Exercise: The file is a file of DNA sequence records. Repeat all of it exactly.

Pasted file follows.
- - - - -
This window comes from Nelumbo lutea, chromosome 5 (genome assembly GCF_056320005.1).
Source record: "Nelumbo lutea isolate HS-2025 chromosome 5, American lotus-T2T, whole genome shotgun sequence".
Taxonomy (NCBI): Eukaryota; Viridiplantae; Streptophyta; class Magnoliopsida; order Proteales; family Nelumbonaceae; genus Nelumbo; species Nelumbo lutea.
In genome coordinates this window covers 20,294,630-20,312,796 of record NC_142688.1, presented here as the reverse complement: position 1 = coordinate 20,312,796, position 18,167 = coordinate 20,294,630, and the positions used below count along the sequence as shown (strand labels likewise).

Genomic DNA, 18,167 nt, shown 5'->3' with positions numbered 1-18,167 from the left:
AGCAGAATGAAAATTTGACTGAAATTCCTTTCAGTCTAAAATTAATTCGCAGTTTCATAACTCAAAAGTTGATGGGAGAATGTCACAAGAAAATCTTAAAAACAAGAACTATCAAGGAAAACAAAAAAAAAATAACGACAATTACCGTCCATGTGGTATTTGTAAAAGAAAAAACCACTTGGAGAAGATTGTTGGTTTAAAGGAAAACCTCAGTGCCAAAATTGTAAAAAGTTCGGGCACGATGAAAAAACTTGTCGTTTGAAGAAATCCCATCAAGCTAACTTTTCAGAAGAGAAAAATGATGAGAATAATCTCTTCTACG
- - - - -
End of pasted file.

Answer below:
This window comes from Nelumbo lutea, chromosome 5 (genome assembly GCF_056320005.1).
Source record: "Nelumbo lutea isolate HS-2025 chromosome 5, American lotus-T2T, whole genome shotgun sequence".
Taxonomy (NCBI): Eukaryota; Viridiplantae; Streptophyta; class Magnoliopsida; order Proteales; family Nelumbonaceae; genus Nelumbo; species Nelumbo lutea.
In genome coordinates this window covers 20,294,630-20,312,796 of record NC_142688.1, presented here as the reverse complement: position 1 = coordinate 20,312,796, position 18,167 = coordinate 20,294,630, and the positions used below count along the sequence as shown (strand labels likewise).

Genomic DNA, 18,167 nt, shown 5'->3' with positions numbered 1-18,167 from the left:
AGCAGAATGAAAATTTGACTGAAATTCCTTTCAGTCTAAAATTAATTCGCAGTTTCATAACTCAAAAGTTGATGGGAGAATGTCACAAGAAAATCTTAAAAACAAGAACTATCAAGGAAAACAAAAAAAAAATAACGACAATTACCGTCCATGTGGTATTTGTAAAAGAAAAAACCACTTGGAGAAGATTGTTGGTTTAAAGGAAAACCTCAGTGCCAAAATTGTAAAAAGTTCGGGCACGATGAAAAAACTTGTCGTTTGAAGAAATCCCATCAAGCTAACTTTTCAGAAGAGAAAAATGATGAGAATAATCTCTTCTACG